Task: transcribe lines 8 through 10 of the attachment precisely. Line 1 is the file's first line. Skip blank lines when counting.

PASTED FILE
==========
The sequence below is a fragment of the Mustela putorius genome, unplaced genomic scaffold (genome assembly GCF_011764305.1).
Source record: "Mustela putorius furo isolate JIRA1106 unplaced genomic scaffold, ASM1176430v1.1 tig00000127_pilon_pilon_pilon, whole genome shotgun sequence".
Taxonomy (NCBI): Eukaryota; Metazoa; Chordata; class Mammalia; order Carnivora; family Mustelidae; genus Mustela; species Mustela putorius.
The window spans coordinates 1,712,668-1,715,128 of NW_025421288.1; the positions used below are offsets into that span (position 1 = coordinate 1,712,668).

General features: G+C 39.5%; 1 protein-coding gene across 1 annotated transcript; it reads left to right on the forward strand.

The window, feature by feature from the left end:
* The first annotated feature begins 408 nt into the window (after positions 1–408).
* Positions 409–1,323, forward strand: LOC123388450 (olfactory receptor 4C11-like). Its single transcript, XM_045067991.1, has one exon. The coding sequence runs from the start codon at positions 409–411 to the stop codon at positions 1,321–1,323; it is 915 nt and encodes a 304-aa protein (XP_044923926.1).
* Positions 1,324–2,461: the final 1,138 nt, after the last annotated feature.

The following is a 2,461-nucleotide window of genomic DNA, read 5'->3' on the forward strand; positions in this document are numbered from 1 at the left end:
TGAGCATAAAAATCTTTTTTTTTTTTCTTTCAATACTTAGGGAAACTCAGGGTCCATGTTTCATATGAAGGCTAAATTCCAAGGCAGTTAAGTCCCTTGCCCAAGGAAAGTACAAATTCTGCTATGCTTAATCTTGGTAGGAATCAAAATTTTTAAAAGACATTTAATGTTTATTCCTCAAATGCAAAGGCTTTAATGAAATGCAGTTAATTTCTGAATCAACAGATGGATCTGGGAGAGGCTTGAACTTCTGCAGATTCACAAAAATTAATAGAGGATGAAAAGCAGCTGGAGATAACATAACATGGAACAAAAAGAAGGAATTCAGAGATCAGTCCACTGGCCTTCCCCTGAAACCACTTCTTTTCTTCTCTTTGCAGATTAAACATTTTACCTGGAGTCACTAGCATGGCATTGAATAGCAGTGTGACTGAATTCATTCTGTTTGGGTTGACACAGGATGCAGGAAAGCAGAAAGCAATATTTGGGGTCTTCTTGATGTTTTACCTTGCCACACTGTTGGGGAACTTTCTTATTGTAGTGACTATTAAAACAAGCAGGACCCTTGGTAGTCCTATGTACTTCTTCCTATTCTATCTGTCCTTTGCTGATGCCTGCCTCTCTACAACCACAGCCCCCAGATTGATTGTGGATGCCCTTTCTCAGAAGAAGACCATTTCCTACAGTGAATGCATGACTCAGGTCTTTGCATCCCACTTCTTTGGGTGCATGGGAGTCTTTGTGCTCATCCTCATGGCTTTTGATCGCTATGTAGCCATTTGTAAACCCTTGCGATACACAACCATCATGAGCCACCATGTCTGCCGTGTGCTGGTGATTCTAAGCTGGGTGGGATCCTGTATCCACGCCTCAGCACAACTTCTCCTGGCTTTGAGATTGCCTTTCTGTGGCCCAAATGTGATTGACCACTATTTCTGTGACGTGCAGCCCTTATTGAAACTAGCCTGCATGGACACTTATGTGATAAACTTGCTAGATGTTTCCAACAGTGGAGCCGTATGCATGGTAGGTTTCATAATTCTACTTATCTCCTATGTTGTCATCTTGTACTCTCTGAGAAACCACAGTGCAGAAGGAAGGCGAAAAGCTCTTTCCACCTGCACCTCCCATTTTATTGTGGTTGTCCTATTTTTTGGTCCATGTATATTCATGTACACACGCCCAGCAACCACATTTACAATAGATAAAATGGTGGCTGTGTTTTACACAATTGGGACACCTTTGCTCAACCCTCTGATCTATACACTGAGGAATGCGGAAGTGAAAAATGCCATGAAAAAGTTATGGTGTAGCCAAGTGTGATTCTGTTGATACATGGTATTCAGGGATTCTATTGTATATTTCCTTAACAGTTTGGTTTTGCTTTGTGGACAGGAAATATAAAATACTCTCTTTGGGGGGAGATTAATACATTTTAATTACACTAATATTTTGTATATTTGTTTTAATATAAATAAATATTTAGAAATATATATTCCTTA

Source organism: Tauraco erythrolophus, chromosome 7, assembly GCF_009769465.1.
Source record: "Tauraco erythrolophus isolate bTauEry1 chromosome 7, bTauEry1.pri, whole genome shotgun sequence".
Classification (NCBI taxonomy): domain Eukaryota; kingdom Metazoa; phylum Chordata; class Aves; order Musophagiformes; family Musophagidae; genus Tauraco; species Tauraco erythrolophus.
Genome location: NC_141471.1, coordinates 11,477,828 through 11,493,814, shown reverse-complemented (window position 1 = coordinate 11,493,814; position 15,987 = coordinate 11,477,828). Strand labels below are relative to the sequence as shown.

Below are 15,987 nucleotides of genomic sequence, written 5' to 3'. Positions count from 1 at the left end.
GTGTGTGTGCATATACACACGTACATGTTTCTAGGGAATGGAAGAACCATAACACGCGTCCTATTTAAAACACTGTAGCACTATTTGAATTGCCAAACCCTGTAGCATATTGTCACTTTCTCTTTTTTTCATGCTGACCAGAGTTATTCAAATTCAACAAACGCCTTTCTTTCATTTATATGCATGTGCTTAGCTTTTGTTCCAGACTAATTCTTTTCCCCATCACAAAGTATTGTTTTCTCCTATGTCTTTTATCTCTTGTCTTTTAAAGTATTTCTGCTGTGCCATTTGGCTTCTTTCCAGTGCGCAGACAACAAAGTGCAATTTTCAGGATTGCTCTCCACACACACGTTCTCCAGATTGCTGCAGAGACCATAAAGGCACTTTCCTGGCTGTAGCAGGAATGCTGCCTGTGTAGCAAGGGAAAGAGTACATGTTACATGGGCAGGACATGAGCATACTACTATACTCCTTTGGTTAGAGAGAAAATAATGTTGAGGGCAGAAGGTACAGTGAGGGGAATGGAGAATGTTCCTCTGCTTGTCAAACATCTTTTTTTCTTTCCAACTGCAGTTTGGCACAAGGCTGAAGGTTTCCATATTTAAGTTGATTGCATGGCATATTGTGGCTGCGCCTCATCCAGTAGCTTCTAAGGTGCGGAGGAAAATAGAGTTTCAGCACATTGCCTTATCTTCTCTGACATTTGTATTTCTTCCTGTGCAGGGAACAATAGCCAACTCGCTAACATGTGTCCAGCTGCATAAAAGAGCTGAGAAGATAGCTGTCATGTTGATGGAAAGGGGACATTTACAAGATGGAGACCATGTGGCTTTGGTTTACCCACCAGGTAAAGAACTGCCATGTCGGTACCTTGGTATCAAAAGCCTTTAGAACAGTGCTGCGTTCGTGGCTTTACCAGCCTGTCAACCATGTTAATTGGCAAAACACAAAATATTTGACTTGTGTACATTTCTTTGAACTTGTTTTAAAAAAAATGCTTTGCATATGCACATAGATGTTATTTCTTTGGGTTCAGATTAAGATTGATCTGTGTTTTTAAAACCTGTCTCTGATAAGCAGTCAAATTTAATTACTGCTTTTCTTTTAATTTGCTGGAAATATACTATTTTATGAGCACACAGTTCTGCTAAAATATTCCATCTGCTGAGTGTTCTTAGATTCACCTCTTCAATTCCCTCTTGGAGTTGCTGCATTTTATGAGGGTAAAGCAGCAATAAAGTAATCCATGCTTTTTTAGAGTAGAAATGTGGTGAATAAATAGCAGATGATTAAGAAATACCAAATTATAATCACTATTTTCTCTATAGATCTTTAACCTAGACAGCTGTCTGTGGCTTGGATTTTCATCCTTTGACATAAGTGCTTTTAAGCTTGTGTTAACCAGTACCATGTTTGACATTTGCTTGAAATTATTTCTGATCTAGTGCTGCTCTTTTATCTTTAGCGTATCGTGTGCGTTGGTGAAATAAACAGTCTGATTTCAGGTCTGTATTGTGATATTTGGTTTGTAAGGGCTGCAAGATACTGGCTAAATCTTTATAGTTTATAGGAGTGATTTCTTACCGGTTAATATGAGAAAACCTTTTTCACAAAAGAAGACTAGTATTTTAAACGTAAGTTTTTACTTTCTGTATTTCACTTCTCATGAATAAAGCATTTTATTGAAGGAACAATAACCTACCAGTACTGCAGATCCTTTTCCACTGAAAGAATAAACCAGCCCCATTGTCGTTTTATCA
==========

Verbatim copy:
* Positions 409–1,323, forward strand: LOC123388450 (olfactory receptor 4C11-like). Its single transcript, XM_045067991.1, has one exon. The coding sequence runs from the start codon at positions 409–411 to the stop codon at positions 1,321–1,323; it is 915 nt and encodes a 304-aa protein (XP_044923926.1).
* Positions 1,324–2,461: the final 1,138 nt, after the last annotated feature.

The following is a 2,461-nucleotide window of genomic DNA, read 5'->3' on the forward strand; positions in this document are numbered from 1 at the left end: